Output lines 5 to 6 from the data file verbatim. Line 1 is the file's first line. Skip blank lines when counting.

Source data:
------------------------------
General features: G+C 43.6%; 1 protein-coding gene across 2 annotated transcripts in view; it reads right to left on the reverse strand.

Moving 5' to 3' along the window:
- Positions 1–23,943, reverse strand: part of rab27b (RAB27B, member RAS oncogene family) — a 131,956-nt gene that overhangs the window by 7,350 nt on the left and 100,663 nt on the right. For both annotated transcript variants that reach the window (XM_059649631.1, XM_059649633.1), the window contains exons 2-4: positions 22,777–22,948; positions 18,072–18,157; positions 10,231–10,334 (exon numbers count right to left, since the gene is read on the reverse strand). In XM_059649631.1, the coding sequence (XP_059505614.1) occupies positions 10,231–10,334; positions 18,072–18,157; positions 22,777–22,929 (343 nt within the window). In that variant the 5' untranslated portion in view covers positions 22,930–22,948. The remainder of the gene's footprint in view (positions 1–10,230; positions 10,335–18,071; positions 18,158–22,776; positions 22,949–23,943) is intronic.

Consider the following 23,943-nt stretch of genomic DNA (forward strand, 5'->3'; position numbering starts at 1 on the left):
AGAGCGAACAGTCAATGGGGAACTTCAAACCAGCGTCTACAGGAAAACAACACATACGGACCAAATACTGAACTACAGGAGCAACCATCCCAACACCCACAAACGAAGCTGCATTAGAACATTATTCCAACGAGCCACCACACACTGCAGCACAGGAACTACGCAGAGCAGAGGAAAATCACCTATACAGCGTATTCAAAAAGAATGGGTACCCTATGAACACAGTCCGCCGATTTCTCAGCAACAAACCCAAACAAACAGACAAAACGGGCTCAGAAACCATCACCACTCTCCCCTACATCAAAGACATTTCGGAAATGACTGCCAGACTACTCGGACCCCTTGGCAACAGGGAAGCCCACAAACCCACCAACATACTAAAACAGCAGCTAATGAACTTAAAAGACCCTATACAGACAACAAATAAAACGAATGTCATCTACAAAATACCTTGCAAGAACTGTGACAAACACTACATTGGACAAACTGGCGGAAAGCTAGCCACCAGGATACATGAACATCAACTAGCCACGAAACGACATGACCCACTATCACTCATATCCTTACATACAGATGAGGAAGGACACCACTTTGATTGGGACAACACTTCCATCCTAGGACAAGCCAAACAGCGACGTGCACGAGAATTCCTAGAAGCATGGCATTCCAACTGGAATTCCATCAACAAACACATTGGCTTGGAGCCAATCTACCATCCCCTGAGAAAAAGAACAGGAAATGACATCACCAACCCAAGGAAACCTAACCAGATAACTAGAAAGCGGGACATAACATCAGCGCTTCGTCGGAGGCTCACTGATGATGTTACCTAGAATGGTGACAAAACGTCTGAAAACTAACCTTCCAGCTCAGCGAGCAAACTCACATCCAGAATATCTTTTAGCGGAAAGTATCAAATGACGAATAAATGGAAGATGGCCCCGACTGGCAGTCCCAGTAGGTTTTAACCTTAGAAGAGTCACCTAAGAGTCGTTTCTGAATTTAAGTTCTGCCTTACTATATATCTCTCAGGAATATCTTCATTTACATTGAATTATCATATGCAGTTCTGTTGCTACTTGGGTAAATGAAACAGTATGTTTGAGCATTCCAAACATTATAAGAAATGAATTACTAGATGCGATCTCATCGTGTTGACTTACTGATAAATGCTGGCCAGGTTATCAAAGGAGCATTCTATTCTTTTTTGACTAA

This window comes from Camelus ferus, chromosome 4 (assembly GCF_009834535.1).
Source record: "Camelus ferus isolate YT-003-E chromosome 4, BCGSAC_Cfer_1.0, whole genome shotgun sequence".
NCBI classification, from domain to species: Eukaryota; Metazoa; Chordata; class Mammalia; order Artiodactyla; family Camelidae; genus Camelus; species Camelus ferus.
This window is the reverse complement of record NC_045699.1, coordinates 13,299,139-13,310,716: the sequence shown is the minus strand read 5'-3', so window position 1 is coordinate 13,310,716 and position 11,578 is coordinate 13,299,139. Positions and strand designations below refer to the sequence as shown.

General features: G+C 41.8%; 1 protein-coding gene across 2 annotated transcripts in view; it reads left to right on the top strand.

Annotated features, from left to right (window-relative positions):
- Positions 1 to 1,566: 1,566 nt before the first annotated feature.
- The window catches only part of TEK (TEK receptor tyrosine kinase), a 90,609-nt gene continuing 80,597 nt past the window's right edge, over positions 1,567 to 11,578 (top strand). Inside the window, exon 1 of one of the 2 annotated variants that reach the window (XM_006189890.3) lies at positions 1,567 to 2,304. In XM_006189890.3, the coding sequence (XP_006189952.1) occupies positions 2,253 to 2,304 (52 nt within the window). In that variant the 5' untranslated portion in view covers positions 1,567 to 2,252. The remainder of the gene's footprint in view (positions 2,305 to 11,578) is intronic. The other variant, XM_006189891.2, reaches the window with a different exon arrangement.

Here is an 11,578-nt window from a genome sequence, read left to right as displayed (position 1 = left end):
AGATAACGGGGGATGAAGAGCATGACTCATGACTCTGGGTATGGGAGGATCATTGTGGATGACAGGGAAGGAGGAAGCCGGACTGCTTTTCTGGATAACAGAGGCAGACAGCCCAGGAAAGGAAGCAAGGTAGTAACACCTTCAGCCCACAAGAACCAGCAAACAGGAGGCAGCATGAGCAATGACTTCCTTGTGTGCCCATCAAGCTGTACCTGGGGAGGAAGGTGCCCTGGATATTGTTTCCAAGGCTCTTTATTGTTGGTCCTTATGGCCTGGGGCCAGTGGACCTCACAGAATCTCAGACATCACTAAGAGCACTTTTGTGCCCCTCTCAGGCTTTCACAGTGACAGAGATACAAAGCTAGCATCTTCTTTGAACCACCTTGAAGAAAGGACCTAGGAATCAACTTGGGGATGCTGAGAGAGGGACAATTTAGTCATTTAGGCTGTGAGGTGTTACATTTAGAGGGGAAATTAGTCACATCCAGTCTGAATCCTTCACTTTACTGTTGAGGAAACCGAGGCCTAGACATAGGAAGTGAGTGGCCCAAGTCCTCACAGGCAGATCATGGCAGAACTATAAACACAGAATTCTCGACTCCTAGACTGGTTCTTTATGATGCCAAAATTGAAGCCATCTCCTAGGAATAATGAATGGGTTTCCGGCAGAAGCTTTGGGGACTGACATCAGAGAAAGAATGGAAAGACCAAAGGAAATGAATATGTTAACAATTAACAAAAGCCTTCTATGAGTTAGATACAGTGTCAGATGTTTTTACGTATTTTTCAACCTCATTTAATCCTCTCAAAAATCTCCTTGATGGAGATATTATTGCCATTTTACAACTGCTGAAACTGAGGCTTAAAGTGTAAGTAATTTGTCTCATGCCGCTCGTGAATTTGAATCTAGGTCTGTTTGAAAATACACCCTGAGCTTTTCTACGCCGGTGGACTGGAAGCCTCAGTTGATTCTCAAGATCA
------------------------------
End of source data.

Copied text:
AGAGCGAACAGTCAATGGGGAACTTCAAACCAGCGTCTACAGGAAAACAACACATACGGACCAAATACTGAACTACAGGAGCAACCATCCCAACACCCACAAACGAAGCTGCATTAGAACATTATTCCAACGAGCCACCACACACTGCAGCACAGGAACTACGCAGAGCAGAGGAAAATCACCTATACAGCGTATTCAAAAAGAATGGGTACCCTATGAACACAGTCCGCCGATTTCTCAGCAACAAACCCAAACAAACAGACAAAACGGGCTCAGAAACCATCACCACTCTCCCCTACATCAAAGACATTTCGGAAATGACTGCCAGACTACTCGGACCCCTTGGCAACAGGGAAGCCCACAAACCCACCAACATACTAAAACAGCAGCTAATGAACTTAAAAGACCCTATACAGACAACAAATAAAACGAATGTCATCTACAAAATACCTTGCAAGAACTGTGACAAACACTACATTGGACAAACTGGCGGAAAGCTAGCCACCAGGATACATGAACATCAACTAGCCACGAAACGACATGACCCACTATCACTCATATCCTTACATACAGATGAGGAAGGACACCACTTTGATTGGGACAACACTTCCATCCTAGGACAAGCCAAACAGCGACGTGCACGAGAATTCCTAGAAGCATGGCATTCCAACTGGAATTCCATCAACAAACACATTGGCTTGGAGCCAATCTACCATCCCCTGAGAAAAAGAACAGGAAATGACATCACCAACCCAAGGAAACCTAACCAGATAACTAGAAAGCGGGACATAACATCAGCGCTTCGTCGGAGGCTCACTGATGATGTTACCTAGAATGGTGACAAAACGTCTGAAAACTAACCTTCCAGCTCAGCGAGCAAACTCACATCCAGAATATCTTTTAGCGGAAAGTATCAAATGACGAATAAATGGAAGATGGCCCCGACTGGCAGTCCCAGTAGGTTTTAACCTTAGAAGAGTCACCTAAGAGTCGTTTCTGAATTTAAGTTCTGCCTTACTATATATCTCTCAGGAATATCTTCATTTACATTGAATTATCATATGCAGTTCTGTTGCTACTTGGGTAAATGAAACAGTATGTTTGAGCATTCCAAACATTATAAGAAATGAATTACTAGATGCGATCTCATCGTGTTGACTTACTGATAAATGCTGGCCAGGTTATCAAAGGAGCATTCTATTCTTTTTTGACTAA

This window comes from Camelus ferus, chromosome 4 (assembly GCF_009834535.1).